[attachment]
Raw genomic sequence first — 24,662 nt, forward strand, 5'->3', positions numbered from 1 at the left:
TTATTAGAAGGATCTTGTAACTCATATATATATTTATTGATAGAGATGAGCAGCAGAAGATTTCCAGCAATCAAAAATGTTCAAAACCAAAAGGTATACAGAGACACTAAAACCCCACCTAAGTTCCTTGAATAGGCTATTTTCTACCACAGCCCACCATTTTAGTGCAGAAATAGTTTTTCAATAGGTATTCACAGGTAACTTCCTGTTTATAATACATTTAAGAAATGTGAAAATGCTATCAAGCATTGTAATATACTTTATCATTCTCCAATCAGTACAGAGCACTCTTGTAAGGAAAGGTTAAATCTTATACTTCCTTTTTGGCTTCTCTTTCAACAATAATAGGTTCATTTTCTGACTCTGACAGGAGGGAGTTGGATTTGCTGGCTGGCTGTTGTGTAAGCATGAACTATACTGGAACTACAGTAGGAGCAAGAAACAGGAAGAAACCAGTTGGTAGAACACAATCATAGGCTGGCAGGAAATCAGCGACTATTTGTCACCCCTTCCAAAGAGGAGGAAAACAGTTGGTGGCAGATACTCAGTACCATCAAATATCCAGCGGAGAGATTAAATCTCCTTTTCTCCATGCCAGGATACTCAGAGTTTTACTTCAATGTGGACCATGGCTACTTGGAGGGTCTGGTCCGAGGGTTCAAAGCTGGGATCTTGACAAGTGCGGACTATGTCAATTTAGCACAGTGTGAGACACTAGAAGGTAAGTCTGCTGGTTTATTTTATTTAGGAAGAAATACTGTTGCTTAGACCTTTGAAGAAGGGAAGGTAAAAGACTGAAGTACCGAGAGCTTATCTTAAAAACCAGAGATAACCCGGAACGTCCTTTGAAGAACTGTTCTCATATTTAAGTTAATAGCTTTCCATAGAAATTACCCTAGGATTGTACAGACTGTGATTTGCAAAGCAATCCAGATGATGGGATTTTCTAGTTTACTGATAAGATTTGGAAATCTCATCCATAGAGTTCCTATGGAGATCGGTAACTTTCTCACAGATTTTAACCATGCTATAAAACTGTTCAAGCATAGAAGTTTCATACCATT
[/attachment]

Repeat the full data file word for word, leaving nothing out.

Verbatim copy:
Raw genomic sequence first — 24,662 nt, forward strand, 5'->3', positions numbered from 1 at the left:
TTATTAGAAGGATCTTGTAACTCATATATATATTTATTGATAGAGATGAGCAGCAGAAGATTTCCAGCAATCAAAAATGTTCAAAACCAAAAGGTATACAGAGACACTAAAACCCCACCTAAGTTCCTTGAATAGGCTATTTTCTACCACAGCCCACCATTTTAGTGCAGAAATAGTTTTTCAATAGGTATTCACAGGTAACTTCCTGTTTATAATACATTTAAGAAATGTGAAAATGCTATCAAGCATTGTAATATACTTTATCATTCTCCAATCAGTACAGAGCACTCTTGTAAGGAAAGGTTAAATCTTATACTTCCTTTTTGGCTTCTCTTTCAACAATAATAGGTTCATTTTCTGACTCTGACAGGAGGGAGTTGGATTTGCTGGCTGGCTGTTGTGTAAGCATGAACTATACTGGAACTACAGTAGGAGCAAGAAACAGGAAGAAACCAGTTGGTAGAACACAATCATAGGCTGGCAGGAAATCAGCGACTATTTGTCACCCCTTCCAAAGAGGAGGAAAACAGTTGGTGGCAGATACTCAGTACCATCAAATATCCAGCGGAGAGATTAAATCTCCTTTTCTCCATGCCAGGATACTCAGAGTTTTACTTCAATGTGGACCATGGCTACTTGGAGGGTCTGGTCCGAGGGTTCAAAGCTGGGATCTTGACAAGTGCGGACTATGTCAATTTAGCACAGTGTGAGACACTAGAAGGTAAGTCTGCTGGTTTATTTTATTTAGGAAGAAATACTGTTGCTTAGACCTTTGAAGAAGGGAAGGTAAAAGACTGAAGTACCGAGAGCTTATCTTAAAAACCAGAGATAACCCGGAACGTCCTTTGAAGAACTGTTCTCATATTTAAGTTAATAGCTTTCCATAGAAATTACCCTAGGATTGTACAGACTGTGATTTGCAAAGCAATCCAGATGATGGGATTTTCTAGTTTACTGATAAGATTTGGAAATCTCATCCATAGAGTTCCTATGGAGATCGGTAACTTTCTCACAGATTTTAACCATGCTATAAAACTGTTCAAGCATAGAAGTTTCATACCATT